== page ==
I'm guessing that muslims in America would have a lot lower number on such a poll. But could be higher in "Muslim countries"; I would hope still not a majority. Although, this does not appear to be a "sliver minority"; personal conversations I've had with muslims around the world bear that out, although some are reluctant to admit it. So, this is a real issue. I know what you are saying about examining sources. In my own religion it bothers me when people try to misrepresent our teachings and create a strawman caracature of us, just so they can discredit. But I have to tell you, when I talk to muslims about this I don't really care what the Qur'an says about it. I am not concerned with doctrine of their religoin. I care what THEY think about the topic. Even if the Qu'ran came out and says to execute apostates, that wouldn't necessarily bother me, as long as that is not literally interpreted. Just like in the Old Testament there is something about stoning a man if he gathers sticks on the sabbath in that day. I care more about how that is interpreted and applied today. I know of nobody either christian or jew today who advocates following that OT directive and executing people for sabbath breaking in the 21st century.

I have to tell you I don't know a whole lot about Islam. I had read the Qu'ran years ago just to see what it was about. Not that this is in the Qu'ran, but the idea of "shariah law" and "caliphates" and "muslim states" are what concern me most, because of the forcing of religion that that would entail. For example, converting from Islam to Christianity in a some consider as "being a traitor", and traitors are executed. That would no longer be a religion then, but a system of universal religious slavery.

I know this is a sensitive subject to many muslims. And most that I encounter, even those that don't personally hold this view of "death to muslims who convert to christianity", even they are reluctant to oppose it strongly within Islam, because they don't like to admit that it is a big problem in Islam today. They (not you Jane) usually dismiss it as just a few fringe folks who don't really understand the Qu'ran, and they show me how the Qu'ran says "let there be no compulsion in religion". That's nice that that verse says that, but ~30% seem to interpret differently. They (not you Jane) want to set that aside and go on to talk about why I should consider Islam, as if that is just an incidental detail.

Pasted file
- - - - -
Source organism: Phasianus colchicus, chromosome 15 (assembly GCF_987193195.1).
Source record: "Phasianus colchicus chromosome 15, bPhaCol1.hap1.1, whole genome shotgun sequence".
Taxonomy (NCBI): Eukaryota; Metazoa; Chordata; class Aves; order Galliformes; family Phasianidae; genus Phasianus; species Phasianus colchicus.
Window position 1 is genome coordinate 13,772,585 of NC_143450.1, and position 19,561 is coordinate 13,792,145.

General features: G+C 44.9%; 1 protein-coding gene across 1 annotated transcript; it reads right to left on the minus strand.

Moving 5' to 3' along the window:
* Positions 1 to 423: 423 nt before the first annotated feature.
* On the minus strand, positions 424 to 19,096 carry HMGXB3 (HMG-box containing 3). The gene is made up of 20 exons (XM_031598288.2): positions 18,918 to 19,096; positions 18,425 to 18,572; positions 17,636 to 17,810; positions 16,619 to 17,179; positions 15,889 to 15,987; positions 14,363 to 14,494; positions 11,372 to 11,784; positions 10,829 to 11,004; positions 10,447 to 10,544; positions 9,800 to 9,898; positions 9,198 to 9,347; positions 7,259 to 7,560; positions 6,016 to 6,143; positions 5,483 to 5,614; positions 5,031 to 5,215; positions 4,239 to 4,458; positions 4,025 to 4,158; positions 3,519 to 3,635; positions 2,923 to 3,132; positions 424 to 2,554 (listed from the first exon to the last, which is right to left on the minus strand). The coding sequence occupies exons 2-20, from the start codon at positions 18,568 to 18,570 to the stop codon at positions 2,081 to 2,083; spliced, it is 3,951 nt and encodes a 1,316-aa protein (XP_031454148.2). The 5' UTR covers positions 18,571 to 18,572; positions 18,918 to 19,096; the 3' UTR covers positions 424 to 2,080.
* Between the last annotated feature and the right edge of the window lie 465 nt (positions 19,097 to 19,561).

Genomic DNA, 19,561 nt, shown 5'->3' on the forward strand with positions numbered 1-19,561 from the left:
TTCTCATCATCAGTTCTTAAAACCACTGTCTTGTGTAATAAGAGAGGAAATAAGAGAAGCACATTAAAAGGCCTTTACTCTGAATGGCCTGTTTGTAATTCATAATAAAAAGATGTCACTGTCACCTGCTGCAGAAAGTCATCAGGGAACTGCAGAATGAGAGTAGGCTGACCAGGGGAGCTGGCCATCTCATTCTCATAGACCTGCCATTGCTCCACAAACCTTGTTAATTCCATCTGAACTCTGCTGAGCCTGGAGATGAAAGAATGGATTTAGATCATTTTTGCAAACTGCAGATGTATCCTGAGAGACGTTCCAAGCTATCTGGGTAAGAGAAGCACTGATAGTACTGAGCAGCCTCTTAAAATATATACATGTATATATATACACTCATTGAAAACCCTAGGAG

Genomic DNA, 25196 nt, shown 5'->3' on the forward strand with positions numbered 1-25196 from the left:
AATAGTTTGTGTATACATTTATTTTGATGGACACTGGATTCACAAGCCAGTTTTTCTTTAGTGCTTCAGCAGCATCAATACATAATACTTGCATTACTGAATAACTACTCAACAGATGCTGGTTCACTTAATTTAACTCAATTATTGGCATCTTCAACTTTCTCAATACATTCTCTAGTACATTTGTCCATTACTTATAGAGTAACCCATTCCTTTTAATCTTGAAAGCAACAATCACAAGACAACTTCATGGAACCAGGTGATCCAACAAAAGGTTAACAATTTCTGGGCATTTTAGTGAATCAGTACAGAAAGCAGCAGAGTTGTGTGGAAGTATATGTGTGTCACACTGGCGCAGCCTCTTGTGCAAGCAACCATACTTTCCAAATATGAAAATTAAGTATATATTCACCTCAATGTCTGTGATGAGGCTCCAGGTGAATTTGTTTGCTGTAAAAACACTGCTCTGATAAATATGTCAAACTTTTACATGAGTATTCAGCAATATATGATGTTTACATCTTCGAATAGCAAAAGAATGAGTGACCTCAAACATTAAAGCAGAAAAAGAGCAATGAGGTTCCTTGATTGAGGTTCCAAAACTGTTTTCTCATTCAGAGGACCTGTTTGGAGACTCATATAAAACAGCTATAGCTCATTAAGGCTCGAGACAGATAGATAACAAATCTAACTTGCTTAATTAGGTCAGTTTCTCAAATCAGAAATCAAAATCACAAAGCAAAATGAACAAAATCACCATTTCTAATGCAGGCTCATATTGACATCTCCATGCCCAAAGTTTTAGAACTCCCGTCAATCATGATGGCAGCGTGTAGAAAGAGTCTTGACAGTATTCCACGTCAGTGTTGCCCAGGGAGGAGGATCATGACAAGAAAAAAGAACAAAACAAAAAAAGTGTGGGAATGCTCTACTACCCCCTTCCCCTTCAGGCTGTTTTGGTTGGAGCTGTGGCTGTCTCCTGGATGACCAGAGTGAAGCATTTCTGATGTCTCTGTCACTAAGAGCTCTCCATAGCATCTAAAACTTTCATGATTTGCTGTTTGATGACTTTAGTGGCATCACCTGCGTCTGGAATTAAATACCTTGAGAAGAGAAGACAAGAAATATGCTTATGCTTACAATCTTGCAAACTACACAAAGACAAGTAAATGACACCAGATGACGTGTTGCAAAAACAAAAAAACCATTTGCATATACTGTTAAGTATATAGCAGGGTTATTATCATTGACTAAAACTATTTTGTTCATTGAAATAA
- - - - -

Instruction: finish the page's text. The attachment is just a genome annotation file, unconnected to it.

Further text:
Jane, I'm sorry if it sounds like I'm unloading on you. I'm really not, just expressing some key things on my mind. You are a moderate muslim, and I really appreciate you. I wish you Godspeed and hope that you can have an influence on Muslims in the wider world as they work from within to purge this notion from the dark ages. I have hope that eventually this idea will be erradicated within Islam.

I have not personally participated in any formal interfaith dialogue groups. But in a way blogs and the internet are an avenue of informal interfaith discussion.

Suzanne Bubnash said...

Your points echo conversations I have had with others about this work. I read several of Kraukauer's earlier books, then the vexatious Banner of Heaven about three years ago. Though it was interesting enough for me to finish, the aggravation I felt as a historian and LDS Church member due to Krakauer’s shoddy research, which maligned and insulted The Church of Jesus Christ of Latter-day Saints (and religion in general), tainted and discredited the book as a whole.

Krakauer proved he was clearly out of his element. First, he is no historian. Adding to the sin of shoddy research, he drew conclusions about religion and the LDS Church based on one troubled family. Rather than seeing the Laffertys as the anomaly they were in a productive, loving, God- fearing church, he set them up as the standard. Second, his bitter agnosticism overflowed objectivity. He made erroneous assumptions, perhaps to persuade his own self that his disdain for organized religion was grounded in fact and reason.

Krakauer’s Into Thin Air is a well-written and memorable book, but he stepped out of his area of expertise when he wrote Banner of Heaven.

Hareega said...

Breanne and Bridget.. thank you for your replies. I am aJordanian Chrisitian myself and I studied at a Chrisitian Orthodox church for 11 years during which I've never heard of the Mormon faith or that there were Mormons in Jordan (but that was in mid-1990s). Even when I talk now with other Christians in Jordan Mormons are frequently mixed with Jehova's witness or Baptist.
I myself have not faced discrimination during the 24 years I lived there, but maybe if I were a Mormons I would have.

Bridget said...

Hareega, you are the first Jordanian Christian I have ever "met" who hasn't ever been discriminated against, at least in their opinion. I wonder if it's more your attitude than anything else. Often, the "discrimination" experienced by some of our Jordanian Christian friends was more just perception and shrinking minority status than anything else. I don't doubt that real persecution occurs, I'm just saying that it's refreshing to hear that opinion from you!

Also, in Syria, if I ever said I was Mormon, people would respond with, "you mean Maronite?" We always had to be careful to distinguish ourselves from the Maronites so we didn't get involved in the whole Lebanon thing.